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message 1: by bessie (last edited Feb 29, 2008 10:11AM) (new)

bessie (bessieflatley) The only science fiction I have ever read was the Ender's Saga and I am currently reading Stranger in a Strange Land. I adored the Ender's Saga, especially Ender's Game and Speaker for the Dead, and I am very much enjoying Stranger in a Strange Land. I find I like these novels because of their sociological aspects and I was wondering if there were any other sci fi novels that are along the same lines as these ones. I'm not interested in fantasy or really technical, scientific science fiction. Any suggestions would be greatly appreciated. Thank you!

message 2: by Tina (new)

Tina | 8 comments I am somewhat similar in my tastes. I consider my favorite types of books to really be 'pseduo sci fi' that aren't too technical space/alien orientated or very deeply fantasy. Uh-oh, do I get kicked out of this group for admitting that? :)

For more socio-analyzing type scifi, many authors persue this lens by writing utopian/distopian novels. Here are a few of my favorites:

The Fifth Sacred Thing by Starhawk
Woman on the Edge of Time by Marge Piercy
Ecotopia by Ernest Callenbauch
Parable of the Sower by Octavia Butler
The Handmaid's Tale by Margaret Atwood

Also, you might check out Charles De Lint who writes urban fantasy fiction. Good books to start with are The Onion Girl (novel) or Waifs and Strays (short stories).

message 3: by Josie (new)

Josie | 1 comments There's also always the classics:
The Moon is a Harsh Mistress by Robert Heinlen
The Screwfly Solution by Jams Tiptree Jr. (AKA Alice Sheldon)
Really, anything by those two authors would qualify as more sociological sci-fi, but those two, in my opinion, are the best!

message 4: by Rachael (new)

Rachael The Sparrow by Mary Doria Russell -- really wonderful first contact novel -- the humans have all the best intentions, but don't understand what their behavior means to the aliens.

message 5: by Allison (new)

Allison | 15 comments For Sci-Fi that isn't too technical, but really explores cultural and psycological impacts of encountering and interacting with other sentient life forms, I'd recommend Julie Czerneda. Her characters have depth and the action keeps the pages turning, too.

message 6: by Carl (new)

Carl | 38 comments Ursula LeGuin's Hainish books (which I've only read a handful of) should qualify, I think. Left Hand of Darkness being perhaps the most famous. She also writes some interesting essays-- I like her essay on oral vs print culture (taken largely from Walter Ong's work) where she gets into the way in which we "get in synch" with each other-- can't remember the title of the article but it was in her collection "The Wave in the Mind". Not quite an academic caliber article, but she does a good job at bringing some quality ideas to more of a "lay" milieu, and I've had my reading and composition students read that article at the beginning of the semester to help us start talking about orality, literacy, and human interaction both in life and more specifically in narrative performance.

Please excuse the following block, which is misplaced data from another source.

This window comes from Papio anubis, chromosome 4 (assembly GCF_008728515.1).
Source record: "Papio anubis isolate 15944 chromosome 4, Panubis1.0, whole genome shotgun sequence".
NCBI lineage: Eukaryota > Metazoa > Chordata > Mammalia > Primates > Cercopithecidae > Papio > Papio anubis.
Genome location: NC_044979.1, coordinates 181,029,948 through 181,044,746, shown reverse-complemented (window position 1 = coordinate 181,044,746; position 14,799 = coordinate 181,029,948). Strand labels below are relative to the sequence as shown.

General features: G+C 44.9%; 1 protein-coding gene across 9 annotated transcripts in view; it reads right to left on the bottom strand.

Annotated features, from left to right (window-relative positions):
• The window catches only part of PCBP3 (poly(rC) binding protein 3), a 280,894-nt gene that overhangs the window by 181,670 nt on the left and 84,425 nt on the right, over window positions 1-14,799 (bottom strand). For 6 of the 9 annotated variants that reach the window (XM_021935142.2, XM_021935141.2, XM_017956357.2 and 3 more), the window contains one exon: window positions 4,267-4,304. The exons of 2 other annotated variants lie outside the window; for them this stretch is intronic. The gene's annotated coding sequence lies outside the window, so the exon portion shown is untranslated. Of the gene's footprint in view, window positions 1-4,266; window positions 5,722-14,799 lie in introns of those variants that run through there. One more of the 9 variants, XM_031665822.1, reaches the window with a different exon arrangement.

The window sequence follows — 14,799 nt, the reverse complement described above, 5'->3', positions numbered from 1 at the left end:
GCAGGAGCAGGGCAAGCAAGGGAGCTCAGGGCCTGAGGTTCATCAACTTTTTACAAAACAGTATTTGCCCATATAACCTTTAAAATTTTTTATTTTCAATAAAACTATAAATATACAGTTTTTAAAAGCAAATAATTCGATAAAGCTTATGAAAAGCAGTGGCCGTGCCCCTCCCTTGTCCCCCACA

Also, I want to heartily second both the Ender books (I may be the only one of my friends who enjoyed Speaker for the Dead) and The Sparrow. The other suggestions I've yet to read.
Oh, and Kathy Tyers' "Shivering World" should qualify for "sociological sci-fi" as well.

message 7: by Jeffrey (new)

Jeffrey | 25 comments There are two sf books which are about gender which you might want to look at:

The Left Hand of Darkness which Carl recommended and a simlar book by Mary Gentle called Golden Witchbreed.

message 8: by bessie (new)

bessie (bessieflatley) Thanks a lot for all of the suggestions everyone, there are definitely a bunch I want to check out.

And Carl, that surprises me that you are the only one that enjoyed Speaker for the Dead! Out of the 4 Ender books, that one was my absolute favorite, Ender's Game a close second.

message 9: by Carl (new)

Carl | 38 comments I think that Speaker for the Dead dealt with issues that were more interesting for me, but that Ender's Game was a bit better "contained" as a story-- kind of like a sonnet (Ender's) vs a free verse ramble. Except that comparison doesn't really work, since Speaker is very carefully constructed with the mystery and all. But I think that is what many of my friends said about it (well, that's how I translate what they said-- and it's been about 5 years since I discussed it with them). They thought that Ender's was too perfect to mess up with a sequel, and I don't think they liked following a story so powerfully about the transformation of a child into a military "monster", a tragedy of sorts, with something with a very different flavor, however rich it was in itself. And to be honest, none of my friends at the time were into the whole cultural-anthropological side of things like I was/am.

message 10: by Chris (new)

Chris Cook | 2 comments I know I'm a bit late to this discussion, but I had to add Girl in Landscape by Jonathan Lethem. It's one of those sci-fi novels that functions more like a frontier story, with a girl discovering who she is amidst a strange new place. I would give this book 4 stars, if I ever got around to taking care of my e-librabry. :)

message 11: by bessie (new)

bessie (bessieflatley) I loved Fortress of Solitude by Jonathan Lethem, so I'm excited to check out another of his books. Thanks for the suggestion!

message 12: by Brisha (new)

Brisha | 4 comments I suggest you try Darkness Abiding by Dew Platt now on Kindle. It's a mix of genre's including action thriller. It may get you started....

message 13: by Bill (new)

Bill (kernos) | 117 comments If you like politico-social SF, nearly any of the works of CJ Cherryh should appeal.


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